I originally wrote the article below in 2007 as a series of web posts on a different blog. Now that Cakewalk’s SONAR X2a has recently been released with support for Windows 8 touch technology, I think this proposal is more appropriate than ever, so I’ve updated it slightly.
I’ve recently upgraded my music studio software to a new release of the Digital Audio Workstation “SONAR” by Cakewalk, Inc. I’ve decided to share my thoughts about the path the UI development has taken:
I have a new favorite programming font: Damieng's Envy Code R.
My old favorite was Microsoft's Office 2007 Consolas, and my initial reaction to Envy Code R was that it wasn't as readable. But very quickly I decided I liked it more. It looks great with ClearType smoothing, it looks good at ridiculously small point sizes, and the O and 0 characters are distinct.
Microsoft Excel gave L a good one yesterday:
What happens if you press “Cancel”?
I’m happy to know that Visual Studio .NET 2008 (“Orcas”) is going have the HTML designer from Expression Web built-in. It’s much better than the editor in VS 2005.
Unfortunately my copy of Expression Web appears to be missing the third checkbox in the CSS options dialog, shown below:
Can anyone tell me where to find it?
This used to be a series of blog posts but now it is a shared Google Doc.
Link: I hate knobs
My current laptop is running Windows XP Media Center Edition. It came pre-installed, it wasn’t really my idea of a good time. (At the time, my understanding was that it would come with a free upgrade voucher to Windows Vista Business. This turned out to be Vista Home Premium instead. Either way, Vista will never be installed on this machine.)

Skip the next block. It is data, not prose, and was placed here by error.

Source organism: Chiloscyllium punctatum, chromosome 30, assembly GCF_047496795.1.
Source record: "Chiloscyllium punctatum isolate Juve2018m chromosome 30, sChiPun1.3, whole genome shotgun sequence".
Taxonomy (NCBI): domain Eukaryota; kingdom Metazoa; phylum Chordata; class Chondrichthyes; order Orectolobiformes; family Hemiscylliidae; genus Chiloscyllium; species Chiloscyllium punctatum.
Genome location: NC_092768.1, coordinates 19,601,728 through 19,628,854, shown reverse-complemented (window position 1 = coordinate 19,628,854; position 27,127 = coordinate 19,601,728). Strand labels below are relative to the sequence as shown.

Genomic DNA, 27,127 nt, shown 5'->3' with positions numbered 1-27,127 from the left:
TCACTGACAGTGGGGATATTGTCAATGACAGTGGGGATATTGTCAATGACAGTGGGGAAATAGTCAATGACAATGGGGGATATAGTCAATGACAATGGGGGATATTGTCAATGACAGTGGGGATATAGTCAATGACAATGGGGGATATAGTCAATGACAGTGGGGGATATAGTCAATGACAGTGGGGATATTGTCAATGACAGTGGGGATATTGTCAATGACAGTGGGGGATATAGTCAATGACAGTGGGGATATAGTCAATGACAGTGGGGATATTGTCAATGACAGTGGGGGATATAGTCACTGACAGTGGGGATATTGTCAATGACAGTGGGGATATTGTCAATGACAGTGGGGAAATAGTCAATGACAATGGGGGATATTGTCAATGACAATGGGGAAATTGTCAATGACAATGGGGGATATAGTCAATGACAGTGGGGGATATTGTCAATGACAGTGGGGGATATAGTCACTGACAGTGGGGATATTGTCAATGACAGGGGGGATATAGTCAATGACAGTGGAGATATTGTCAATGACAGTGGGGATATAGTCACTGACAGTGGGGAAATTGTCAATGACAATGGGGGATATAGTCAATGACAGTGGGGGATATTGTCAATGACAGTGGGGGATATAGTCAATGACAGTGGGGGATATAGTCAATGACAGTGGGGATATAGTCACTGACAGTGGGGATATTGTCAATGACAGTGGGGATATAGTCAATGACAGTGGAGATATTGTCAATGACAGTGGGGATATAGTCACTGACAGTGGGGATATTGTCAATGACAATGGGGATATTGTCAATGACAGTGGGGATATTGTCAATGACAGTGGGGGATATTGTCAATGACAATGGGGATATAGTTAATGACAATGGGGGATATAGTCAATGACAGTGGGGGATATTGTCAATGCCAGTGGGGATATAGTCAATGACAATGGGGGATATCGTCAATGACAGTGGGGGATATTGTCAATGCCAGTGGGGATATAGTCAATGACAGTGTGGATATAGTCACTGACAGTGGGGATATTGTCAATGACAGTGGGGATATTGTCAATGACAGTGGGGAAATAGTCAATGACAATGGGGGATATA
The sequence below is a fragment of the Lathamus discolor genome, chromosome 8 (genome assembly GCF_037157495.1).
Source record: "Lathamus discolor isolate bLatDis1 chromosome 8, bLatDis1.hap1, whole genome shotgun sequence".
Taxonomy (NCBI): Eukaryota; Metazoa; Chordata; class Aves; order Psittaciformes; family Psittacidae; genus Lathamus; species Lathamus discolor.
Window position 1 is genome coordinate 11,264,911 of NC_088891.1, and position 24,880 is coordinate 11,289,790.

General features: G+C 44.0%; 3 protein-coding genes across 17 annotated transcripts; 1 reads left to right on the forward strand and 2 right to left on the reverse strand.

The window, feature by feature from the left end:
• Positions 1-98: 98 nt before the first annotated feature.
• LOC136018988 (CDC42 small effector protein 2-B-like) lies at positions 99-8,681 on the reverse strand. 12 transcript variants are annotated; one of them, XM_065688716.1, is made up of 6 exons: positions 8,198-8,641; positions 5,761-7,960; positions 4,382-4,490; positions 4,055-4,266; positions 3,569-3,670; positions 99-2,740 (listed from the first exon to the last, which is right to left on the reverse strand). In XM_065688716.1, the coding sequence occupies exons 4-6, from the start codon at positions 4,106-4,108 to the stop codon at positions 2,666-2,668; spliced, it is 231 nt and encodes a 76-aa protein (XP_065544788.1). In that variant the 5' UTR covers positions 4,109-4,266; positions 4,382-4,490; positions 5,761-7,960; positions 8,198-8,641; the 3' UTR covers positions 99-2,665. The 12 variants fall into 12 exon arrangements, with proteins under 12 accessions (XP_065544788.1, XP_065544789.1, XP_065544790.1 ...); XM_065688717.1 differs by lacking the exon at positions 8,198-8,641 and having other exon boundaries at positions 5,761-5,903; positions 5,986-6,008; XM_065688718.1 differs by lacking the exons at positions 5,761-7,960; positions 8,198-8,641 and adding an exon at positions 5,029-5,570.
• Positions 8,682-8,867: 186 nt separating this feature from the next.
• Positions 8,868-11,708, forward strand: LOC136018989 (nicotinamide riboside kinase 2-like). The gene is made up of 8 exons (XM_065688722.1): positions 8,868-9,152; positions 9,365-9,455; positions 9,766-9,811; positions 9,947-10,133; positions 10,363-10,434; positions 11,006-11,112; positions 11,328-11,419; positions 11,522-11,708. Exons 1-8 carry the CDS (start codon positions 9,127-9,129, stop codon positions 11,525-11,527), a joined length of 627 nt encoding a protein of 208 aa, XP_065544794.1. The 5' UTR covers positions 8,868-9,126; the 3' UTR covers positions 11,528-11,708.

So MCE doesn’t really allow you to “lock” your desktop. That feature isn’t in the OS. Instead, when you attempt to lock the desktop with the WinKey-L combination, you get the “switch user” screen. OK, maybe not so bad, you still have to enter a password to get back in to the desktop.
What I find very annoying is that you can see how many unread emails the user has. Even if Outlook isn’t currently running! It’s things like this that make me want to switch to Thunderbird or some other non-MSFT email client.
Considering I want to leave my laptop open, but locked, in my cubical while I am away from my desk, I really don’t like having information spewed out like this. It gets worse: if you hover the mouse over the current user icon, you can see their email address. Who thought that one was a good feature to implement?
I know, I know, the glib answer is that I shouldn’t be running a non-business grade OS on a business laptop. Windows XP Professional would give me the security I want. It’s my fault for deciding I could live with Windows XP Media Center edition on my work machine. These are the trade-offs.
It could be that one of the reasons that I find the new user interface in Windows Vista to be so distasteful is that I run Windows XP using the best theme ever: Royale Noir: